"Mark? What for? Drugs?"
"Things related to drugs. Theft." related to
"Is that all?"
"It's a serious crime."
"But he wasn't dangerous. He would never hurt anyone. Drugs
change your behaviour. But they don't make you a killer." behaviour
"I'm not sure I agree," said DI Bell, as they walked in through the 1acrowo~ic
doors of the hospital.
CHAPTERS 58-60 EXERCISES

1. U wydarzenia w odpowiedniej kolejnoci .

1. Susan tells Dl Bell about her college days. o


2. DS Pearce gets into the ambulance. LI
3. The pararnedics give Terry some oxygen. o
4. Susan arrives at Terry's house. o
s. Susan talks about her and Mark Thompson's past. o
6. Dl Bell drives into the hospital car park. o

2. Pocz powki zda.


-------
1. The suspect refused a. excited just before

bedtime!
2. Gina really shouldn't mix b. hirnself and asked Ciara

to dance with him.

3. Don't get the children c. their story.

4. After a night in the cells d. to talk to the police.


they changed

s. The mysterious man e. to high blood pressure.


introduced

6. This disease is related f. with these girls; they're

a bad influence.

www.jezyklobct!.pl
EXERCISES CHAPTERS 58-60
--- --
3. Wkrel sowo, ktre nie pasuje do pozostaych.

1. conscious I lad I paramedic I medidne


2. treat I refuse I examine I check out
3. certainly I for sure I pointless I definitely
4. spirit I breath I blood I oxygen
5. protect I behaviour I affect I cause
6. neighbour I mate I stranger I colleague

4. Uzupenij krzywk wyrazami z wiczenia 3.

1. without sense
2. the way someone behaves
3. a young man or a boy
4. soul; ghost 4.
5. an unknown person 5. 6.
6. to say no
1. -I l

3.

2. I__.__.____ I I~
CHAPTER 61 kev1n hadley TOMORROW NEVER KNOWS
-------

FRIDAY EVENING

DS PEARC WAS WAITING at A and E'


when DI Bell and Susan arrived.
"What's happening?" DI Bell asked.
"He's inside. The doctors are with him now."
"Did he say anything more in the ambulance?"
"No. And the doctors said he won't be talking for a while."
unconscious "Is he unconscious?" Susan asked.
rueprzytom"y "He's got an oxygen maskon and he's sedated."
oxygen mask "Is there a room we can use?" DI Bell asked a woman at reception.
mas'"' rlenowa "There's the waiting room," she said.
sedated pod DI Bell explained who he was. "I mean a room where we can talk
wr. yNem <10ckw to Ms Coot in private."
USpQkojd;qly<h A doctor who was passing carne over. "There's the relatives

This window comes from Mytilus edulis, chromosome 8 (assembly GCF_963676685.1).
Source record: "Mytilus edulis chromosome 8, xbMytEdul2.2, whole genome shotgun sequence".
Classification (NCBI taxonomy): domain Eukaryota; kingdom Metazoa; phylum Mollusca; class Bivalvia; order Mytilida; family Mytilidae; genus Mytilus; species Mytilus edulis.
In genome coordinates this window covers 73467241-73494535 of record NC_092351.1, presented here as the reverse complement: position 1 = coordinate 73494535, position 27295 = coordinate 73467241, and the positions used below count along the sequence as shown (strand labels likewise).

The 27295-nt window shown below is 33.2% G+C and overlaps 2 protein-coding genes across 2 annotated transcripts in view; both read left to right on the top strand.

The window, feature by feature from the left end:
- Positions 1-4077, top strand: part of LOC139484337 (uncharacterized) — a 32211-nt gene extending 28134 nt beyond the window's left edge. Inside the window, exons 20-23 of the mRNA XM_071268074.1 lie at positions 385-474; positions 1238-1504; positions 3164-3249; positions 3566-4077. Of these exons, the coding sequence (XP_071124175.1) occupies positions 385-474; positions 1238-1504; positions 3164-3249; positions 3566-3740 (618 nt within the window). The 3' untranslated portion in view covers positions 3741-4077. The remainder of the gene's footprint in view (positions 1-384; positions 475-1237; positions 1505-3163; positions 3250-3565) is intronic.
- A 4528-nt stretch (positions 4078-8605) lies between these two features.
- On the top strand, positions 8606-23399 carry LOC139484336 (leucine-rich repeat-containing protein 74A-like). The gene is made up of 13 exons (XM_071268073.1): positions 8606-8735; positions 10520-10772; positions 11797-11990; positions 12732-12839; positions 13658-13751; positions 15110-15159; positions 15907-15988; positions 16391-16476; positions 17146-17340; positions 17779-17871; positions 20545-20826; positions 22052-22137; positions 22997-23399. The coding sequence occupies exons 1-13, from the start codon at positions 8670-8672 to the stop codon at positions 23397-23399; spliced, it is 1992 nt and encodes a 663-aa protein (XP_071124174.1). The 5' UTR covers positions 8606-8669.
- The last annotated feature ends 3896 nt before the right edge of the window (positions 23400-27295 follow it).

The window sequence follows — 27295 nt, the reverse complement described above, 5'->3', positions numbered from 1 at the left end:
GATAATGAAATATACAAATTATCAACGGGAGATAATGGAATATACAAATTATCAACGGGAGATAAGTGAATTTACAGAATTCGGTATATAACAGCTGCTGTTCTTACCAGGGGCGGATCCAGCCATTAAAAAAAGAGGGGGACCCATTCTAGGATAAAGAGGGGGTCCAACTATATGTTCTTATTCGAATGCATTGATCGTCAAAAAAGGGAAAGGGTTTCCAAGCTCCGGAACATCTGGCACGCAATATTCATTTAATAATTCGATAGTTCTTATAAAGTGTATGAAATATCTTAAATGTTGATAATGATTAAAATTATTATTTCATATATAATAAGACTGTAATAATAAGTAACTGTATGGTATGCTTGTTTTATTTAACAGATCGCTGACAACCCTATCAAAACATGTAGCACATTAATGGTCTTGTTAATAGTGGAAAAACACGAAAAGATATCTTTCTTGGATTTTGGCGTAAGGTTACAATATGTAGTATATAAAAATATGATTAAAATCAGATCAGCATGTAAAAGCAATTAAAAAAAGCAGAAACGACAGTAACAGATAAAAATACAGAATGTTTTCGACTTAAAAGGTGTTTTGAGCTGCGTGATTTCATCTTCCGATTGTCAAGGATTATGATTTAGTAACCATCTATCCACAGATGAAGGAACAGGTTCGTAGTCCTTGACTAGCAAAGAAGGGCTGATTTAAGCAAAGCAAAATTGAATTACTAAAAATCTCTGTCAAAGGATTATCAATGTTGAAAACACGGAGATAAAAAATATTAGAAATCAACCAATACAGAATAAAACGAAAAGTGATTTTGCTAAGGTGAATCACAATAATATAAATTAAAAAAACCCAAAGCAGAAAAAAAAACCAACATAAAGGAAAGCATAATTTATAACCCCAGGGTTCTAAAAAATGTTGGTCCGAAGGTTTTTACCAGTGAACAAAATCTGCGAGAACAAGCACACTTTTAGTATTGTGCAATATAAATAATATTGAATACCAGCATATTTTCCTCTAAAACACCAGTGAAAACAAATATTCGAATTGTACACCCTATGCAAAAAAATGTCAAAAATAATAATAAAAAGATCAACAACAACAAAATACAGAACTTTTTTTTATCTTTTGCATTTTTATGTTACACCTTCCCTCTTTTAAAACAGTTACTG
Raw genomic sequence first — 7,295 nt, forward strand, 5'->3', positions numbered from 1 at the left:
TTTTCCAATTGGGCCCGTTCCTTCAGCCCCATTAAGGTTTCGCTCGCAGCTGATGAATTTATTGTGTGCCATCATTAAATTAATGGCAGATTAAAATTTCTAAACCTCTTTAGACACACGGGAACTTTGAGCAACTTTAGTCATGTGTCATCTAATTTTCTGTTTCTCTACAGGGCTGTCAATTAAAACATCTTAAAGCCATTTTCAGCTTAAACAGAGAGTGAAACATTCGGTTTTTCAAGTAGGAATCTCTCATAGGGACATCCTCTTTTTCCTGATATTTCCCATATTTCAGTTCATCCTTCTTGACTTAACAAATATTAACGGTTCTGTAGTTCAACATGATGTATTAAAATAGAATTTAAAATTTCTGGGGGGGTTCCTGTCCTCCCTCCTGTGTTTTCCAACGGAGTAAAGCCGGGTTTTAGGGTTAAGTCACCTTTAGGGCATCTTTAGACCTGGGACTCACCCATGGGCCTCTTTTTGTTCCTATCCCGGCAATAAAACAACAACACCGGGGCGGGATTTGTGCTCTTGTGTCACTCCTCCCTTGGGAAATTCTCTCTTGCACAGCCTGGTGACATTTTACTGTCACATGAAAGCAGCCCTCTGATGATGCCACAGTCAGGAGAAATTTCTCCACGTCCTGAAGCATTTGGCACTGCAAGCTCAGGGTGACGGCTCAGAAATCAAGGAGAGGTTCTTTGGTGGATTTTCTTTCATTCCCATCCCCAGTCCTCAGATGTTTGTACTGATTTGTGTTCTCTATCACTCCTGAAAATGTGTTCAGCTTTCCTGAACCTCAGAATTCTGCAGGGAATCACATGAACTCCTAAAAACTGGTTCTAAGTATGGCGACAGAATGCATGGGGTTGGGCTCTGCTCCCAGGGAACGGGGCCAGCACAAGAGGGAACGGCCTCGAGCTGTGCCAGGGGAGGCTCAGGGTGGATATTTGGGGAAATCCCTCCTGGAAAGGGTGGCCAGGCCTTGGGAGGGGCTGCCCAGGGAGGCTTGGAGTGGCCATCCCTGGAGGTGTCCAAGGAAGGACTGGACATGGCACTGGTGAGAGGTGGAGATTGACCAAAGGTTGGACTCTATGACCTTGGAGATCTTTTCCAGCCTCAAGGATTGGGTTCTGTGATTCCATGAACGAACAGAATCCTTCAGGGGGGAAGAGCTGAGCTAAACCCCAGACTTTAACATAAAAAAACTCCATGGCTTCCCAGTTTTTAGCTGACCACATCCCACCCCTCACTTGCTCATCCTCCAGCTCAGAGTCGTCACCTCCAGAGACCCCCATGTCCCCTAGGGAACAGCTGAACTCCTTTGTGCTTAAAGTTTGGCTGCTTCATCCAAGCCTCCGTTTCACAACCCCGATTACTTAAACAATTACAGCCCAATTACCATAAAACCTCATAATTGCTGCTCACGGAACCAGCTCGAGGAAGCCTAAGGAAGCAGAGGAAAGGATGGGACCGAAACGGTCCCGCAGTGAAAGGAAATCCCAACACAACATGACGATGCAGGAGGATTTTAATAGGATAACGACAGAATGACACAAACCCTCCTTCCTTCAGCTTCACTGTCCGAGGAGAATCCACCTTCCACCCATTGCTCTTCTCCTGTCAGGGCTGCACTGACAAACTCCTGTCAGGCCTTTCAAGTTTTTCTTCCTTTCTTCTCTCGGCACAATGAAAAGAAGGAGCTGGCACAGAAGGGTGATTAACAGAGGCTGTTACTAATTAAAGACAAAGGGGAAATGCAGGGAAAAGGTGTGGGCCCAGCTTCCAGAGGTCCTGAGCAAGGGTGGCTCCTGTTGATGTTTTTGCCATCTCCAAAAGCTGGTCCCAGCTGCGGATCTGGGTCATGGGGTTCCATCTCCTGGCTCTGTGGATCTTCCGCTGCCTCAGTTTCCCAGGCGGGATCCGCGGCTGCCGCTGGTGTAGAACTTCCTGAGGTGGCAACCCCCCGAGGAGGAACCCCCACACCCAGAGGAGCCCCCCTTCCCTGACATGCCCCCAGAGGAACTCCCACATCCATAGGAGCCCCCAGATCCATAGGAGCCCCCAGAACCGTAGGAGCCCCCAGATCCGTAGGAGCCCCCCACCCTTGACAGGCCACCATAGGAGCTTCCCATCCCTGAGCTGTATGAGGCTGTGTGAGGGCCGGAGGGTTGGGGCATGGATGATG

waltlng room room8 You'll be okay there," he said, indicating a door at the end
pcczekalnia of the corridor.
mean m'e na DS Pearce and Susan went inside, while DI Bell went for some
my;li coffee from the machine in reception.
pass przcc~o- "How is he?" asked Susan.
dZJ (obok) "In a bad way. But he's stable and he's in the best place. Do you
relalive krewny know why he wanted to speak to us?"
stable stdbilny Susan repeated what she had told DI Bell.
"That changes a lot," said DS Pearce. "He said something interest-
ing to us before the ambulance carne. Something about your father
and his ex-wife. Do you know anything?" DS Pearce asked, as DI
Bell carne into the room.
"Of course. What <lid he say?" asked Susan.
"That when your father kissed his wife, his life ended."
"That's possible. They had an affair. It ended two marriages and
destroyed friendships. I think Terry suffered the most. There was
emergency 7
A and E Accident and Emergency - ostry dyur
nJgly wypaoek 8 reatives room - a room in a hospital wherc relatives of patients can wait

WYIW.)PZ'/luObc.pi
~tvn hadley TOMORROW NEVER KNOWS ~HAPTER 61

a lot of bad feeling ... a lot." bad feeling 2le


"How long did it last?" emo '" re<eNy-
"Years. I thought that when Joan died, Terry would forgive them. mel"t
But after Monday, maybe not."
"We heard a strange story," said DS Pearce. "You know your father
was terrorised by kids earlier this year..."
"I heard something, yes."
"I spoke to the ringleader and he said someone paid them to do
it. When J described Terry to him, he said it was probably Terry. describe
Could it be possible?" op,ywa:
"I suppose so. But why? Revenge?"
"That's one of the questions we want to ask Terry," said DI Bell.
CHAPTER 62 ~cvinJ icl:y TOMORROW NEYER KNOWS
- - -- ----------

AT THAT POINT, Terry's doctor carne into


the room. Susan and the two detectives looked at
slgn znak, sygna his face for a sign.
"Any news?" asked DI Bell.
morphln "He's comfortable," said the doctor. "He's asleep now. We've given
morfin~ him some morphine for the pain and a sedative, so he'll be asleep
sedatlve - rodek for a few hours. Why do you want to speak to him?"
uspoi<aja,<Jcy "He wanted to speak to us," DI Bell explained. "But when we got
11t1191X>d to his house, he was in sucha bad way that he coudn't say much."
nlght's slffp "Well, he won't be speaking for a while," said the doctor. "He
p0rzd1' 1e ; 1 needs to rest and get a good night's sleep."
"I see," said DI Bell. "So we should come back in the morning?"
"Yes. Just call before you come. to check how he is."
"Okay," said DI Bell.
step daughr "Is it okay if I stay?" asked Susan Coot.
pa;1crb1t. "Are you his daughter?" asked the doctor, looking at her.
"No. Step-daughter. But I'm very close to him."
"We are going to move him to ICU9 soon. Go to the visitor's room
there and when he's ready, you can see him. He'll be asleep though."
The doctor left.
"Just before we go Susan, could we talk for a minute?" asked DS
Pearce.
"Yes... What about?"
"Terry. About bim and your father. It might help us."

I
I